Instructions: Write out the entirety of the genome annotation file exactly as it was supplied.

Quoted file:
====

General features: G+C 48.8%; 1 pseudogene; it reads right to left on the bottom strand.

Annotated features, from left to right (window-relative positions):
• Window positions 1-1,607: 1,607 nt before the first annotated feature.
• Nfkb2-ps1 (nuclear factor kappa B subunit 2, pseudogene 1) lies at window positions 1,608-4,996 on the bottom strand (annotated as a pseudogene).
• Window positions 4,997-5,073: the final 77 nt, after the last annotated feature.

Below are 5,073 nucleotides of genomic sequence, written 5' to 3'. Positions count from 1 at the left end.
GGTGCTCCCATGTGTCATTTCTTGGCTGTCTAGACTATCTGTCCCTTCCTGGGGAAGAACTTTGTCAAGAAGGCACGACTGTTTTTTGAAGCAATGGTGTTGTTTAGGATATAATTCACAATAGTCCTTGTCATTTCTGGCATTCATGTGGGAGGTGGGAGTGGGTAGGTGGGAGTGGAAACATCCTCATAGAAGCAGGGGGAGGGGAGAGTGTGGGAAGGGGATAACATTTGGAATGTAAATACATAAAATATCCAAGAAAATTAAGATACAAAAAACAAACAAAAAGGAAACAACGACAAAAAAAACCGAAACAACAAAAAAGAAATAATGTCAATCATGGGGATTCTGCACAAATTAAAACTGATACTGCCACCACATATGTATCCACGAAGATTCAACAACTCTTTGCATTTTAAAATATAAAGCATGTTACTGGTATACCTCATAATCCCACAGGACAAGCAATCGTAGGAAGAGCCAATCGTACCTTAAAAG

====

General features: G+C 48.8%; 1 pseudogene; it reads right to left on the bottom strand.

Annotated features, from left to right (window-relative positions):
• Window positions 1-1,607: 1,607 nt before the first annotated feature.
• Nfkb2-ps1 (nuclear factor kappa B subunit 2, pseudogene 1) lies at window positions 1,608-4,996 on the bottom strand (annotated as a pseudogene).
• Window positions 4,997-5,073: the final 77 nt, after the last annotated feature.

Below are 5,073 nucleotides of genomic sequence, written 5' to 3'. Positions count from 1 at the left end.
GGTGCTCCCATGTGTCATTTCTTGGCTGTCTAGACTATCTGTCCCTTCCTGGGGAAGAACTTTGTCAAGAAGGCACGACTGTTTTTTGAAGCAATGGTGTTGTTTAGGATATAATTCACAATAGTCCTTGTCATTTCTGGCATTCATGTGGGAGGTGGGAGTGGGTAGGTGGGAGTGGAAACATCCTCATAGAAGCAGGGGGAGGGGAGAGTGTGGGAAGGGGATAACATTTGGAATGTAAATACATAAAATATCCAAGAAAATTAAGATACAAAAAACAAACAAAAAGGAAACAACGACAAAAAAAACCGAAACAACAAAAAAGAAATAATGTCAATCATGGGGATTCTGCACAAATTAAAACTGATACTGCCACCACATATGTATCCACGAAGATTCAACAACTCTTTGCATTTTAAAATATAAAGCATGTTACTGGTATACCTCATAATCCCACAGGACAAGCAATCGTAGGAAGAGCCAATCGTACCTTAAAAG